Work Product Ruling at Odds With ABA

By Robert Ambrogi Esq
Just 10 days after the American Bar Association voted for a rule to bar discovery of communications between attorneys and their experts, the 6th U.S. Circuit Court of Appeals became the second federal appellate court to require such disclosure.

In an Aug. 17 opinion, the court held that federal evidence rule 26 requires disclosure of all information provided to testifying experts, including attorney-opinion work product.

On Aug. 7, the American Bar Association's House of Delegates, meeting in Honolulu, voted 207-137 to recommend amending rule 26 to protect expert draft reports and communications between attorneys and their experts. The ABA forwarded its recommendation to the Supreme Court's advisory Committee on Civil Rules.

The ABA proposal came about because of nationwide differences among judges in applying rule 26, with some protecting work product and draft reports and others requiring their disclosure.

The 6th Circuit acknowledged that rule 26 has spawned two lines of cases regarding work-product disclosure. "The first holds that attorney work product is not discoverable merely because it has been shared with a testifying expert. … The second holds that Rule 26 creates a bright-line rule requiring disclosure of all information provided to testifying experts, including attorney opinion work product."

But the second, the court said, is the view of the majority of courts and of the only other federal circuit to have decided the issue, the Federal Circuit Court of Appeals. It was also the view adopted by the trial court in the case on appeal.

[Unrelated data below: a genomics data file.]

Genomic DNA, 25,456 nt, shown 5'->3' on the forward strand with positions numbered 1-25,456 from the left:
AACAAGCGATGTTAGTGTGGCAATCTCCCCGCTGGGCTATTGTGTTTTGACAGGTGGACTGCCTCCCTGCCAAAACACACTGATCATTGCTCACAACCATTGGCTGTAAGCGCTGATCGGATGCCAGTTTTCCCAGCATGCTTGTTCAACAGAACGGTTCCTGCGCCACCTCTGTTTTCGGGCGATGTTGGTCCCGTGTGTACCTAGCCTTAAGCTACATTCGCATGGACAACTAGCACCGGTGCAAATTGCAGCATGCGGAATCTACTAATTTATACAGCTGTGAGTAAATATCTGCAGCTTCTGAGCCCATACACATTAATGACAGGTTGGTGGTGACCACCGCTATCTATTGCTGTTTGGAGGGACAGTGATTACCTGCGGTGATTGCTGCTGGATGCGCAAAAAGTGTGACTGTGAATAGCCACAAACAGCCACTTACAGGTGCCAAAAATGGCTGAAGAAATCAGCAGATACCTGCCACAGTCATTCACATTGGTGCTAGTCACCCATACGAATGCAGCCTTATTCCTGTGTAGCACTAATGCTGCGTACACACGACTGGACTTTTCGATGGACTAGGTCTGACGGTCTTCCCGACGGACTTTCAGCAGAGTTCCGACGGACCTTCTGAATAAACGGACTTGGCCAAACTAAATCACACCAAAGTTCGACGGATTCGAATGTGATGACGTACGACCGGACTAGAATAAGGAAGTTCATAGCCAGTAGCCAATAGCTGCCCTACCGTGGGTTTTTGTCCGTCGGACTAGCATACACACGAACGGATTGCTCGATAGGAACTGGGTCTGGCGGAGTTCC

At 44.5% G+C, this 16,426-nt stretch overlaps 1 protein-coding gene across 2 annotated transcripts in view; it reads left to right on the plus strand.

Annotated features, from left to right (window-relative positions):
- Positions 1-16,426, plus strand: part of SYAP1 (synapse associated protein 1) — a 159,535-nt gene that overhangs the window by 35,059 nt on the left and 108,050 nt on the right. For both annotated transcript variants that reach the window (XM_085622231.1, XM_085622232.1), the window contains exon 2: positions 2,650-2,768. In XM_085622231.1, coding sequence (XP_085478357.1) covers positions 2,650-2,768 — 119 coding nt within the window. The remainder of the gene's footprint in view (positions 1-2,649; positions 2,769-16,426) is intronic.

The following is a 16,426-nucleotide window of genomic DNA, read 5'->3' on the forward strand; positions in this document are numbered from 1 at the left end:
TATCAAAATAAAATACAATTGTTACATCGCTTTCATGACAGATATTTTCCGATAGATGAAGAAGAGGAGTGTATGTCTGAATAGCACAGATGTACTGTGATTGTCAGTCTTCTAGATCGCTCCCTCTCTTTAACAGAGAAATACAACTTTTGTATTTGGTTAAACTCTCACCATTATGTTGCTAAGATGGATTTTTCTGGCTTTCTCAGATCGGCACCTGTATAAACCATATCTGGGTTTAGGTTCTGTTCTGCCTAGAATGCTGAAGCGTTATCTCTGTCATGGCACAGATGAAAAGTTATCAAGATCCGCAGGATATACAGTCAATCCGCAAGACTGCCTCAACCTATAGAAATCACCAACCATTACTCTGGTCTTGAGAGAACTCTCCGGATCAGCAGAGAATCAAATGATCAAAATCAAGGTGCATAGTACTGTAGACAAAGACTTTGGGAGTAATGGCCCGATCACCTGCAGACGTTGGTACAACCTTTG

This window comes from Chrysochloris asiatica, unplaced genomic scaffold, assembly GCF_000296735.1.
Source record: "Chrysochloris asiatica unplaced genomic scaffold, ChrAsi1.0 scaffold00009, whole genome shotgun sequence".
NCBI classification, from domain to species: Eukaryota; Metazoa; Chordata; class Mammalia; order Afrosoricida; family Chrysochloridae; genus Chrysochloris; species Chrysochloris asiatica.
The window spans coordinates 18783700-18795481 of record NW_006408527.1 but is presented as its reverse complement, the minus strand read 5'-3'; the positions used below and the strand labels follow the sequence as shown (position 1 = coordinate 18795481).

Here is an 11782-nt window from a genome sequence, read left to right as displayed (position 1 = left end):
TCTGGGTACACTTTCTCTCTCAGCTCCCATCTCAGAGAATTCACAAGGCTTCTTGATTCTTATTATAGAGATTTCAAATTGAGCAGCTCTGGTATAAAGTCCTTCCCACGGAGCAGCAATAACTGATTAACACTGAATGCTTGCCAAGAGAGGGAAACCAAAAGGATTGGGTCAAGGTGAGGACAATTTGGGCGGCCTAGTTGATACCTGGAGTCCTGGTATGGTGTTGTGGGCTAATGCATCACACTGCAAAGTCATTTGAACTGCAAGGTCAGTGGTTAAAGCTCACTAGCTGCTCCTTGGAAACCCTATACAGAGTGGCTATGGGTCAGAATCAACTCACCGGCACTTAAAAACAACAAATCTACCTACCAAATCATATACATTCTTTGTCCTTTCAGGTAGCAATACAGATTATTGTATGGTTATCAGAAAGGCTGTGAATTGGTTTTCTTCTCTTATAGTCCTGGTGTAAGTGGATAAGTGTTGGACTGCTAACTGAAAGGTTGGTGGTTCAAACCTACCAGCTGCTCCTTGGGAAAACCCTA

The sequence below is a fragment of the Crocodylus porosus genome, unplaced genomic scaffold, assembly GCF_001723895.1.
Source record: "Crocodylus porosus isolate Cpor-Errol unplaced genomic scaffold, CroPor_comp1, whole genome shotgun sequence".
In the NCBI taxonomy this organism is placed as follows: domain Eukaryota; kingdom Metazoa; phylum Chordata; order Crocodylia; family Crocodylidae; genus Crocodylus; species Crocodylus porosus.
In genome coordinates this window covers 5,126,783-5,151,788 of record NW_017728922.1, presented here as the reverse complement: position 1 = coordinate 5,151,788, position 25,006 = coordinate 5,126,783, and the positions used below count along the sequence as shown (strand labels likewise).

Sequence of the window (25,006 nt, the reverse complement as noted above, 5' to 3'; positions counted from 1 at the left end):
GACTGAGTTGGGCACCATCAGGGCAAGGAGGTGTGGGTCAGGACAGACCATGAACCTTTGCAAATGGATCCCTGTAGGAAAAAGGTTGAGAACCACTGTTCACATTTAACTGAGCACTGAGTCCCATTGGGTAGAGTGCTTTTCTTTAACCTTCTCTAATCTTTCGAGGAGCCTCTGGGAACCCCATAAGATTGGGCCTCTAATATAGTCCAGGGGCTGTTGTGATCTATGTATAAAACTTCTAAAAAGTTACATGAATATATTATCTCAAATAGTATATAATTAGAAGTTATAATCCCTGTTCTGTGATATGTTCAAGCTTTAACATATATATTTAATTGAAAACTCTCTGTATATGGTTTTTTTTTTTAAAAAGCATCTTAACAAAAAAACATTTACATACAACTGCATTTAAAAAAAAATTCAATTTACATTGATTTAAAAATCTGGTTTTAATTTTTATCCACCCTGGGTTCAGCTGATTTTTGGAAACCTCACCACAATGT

A "plain reading" of rule 26 supports this majority view that it "now requires disclosure of all information provided to testifying experts," the court concluded.

Having decided that the rule requires disclosure, the court went on to examine the extent of that disclosure. The appellant contended that rule 26 required disclosure only of the facts known to or relied upon by the testifying experts, not other information such as opinions.

But the court, finding no language in the rule or in the advisory committee notes that would suggest limits on the extent of the required disclosure, concluded that none were intended.

"The bright-line approach is the majority rule, represents the most natural reading of Rule 26, and finds strong support in the Advisory Committee Notes," the court said. "Therefore, we now join the 'overwhelming majority' of courts … in holding that Rule 26 creates a bright-line rule mandating disclosure of all documents, including attorney opinion work product, given to testifying experts."

The opinion is Regional Airport Authority of Louisville and Jefferson County v. LFG, LLC, No. 05-5754, www.ca6.uscourts.gov/opinions.pdf/06a0302p-06.pdf.

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Robert Ambrogi Esq

We are proud to partner with an author of Bob’s caliber to provide exclusive articles for our legal clients and leading industry experts. Robert J. Ambrogi is a news media veteran and the only person ever to hold the top editorial positions at the two leading national U.S. legal newspapers, the National Law Journal and Lawyers Weekly USA. He is currently a Massachusetts lawyer who represents clients at the intersection of law, media and technology. He is also internationally known for his writing and blogging about the Internet and technology. Media and Technology Law Bob represents a range of businesses and individuals, concentrating in print and electronic media companies and the editorial, sales, marketing and technology professionals who work in them. He also counsels businesses and individuals in employment matters. Arbitration and Mediation An established professional in alternative dispute resolution, Bob has been an arbitrator since 1994, focusing on labor and employment and securities disputes. A mediator in a range of civil disputes, Bob completed the training required by Massachusetts law to protect confidentiality.

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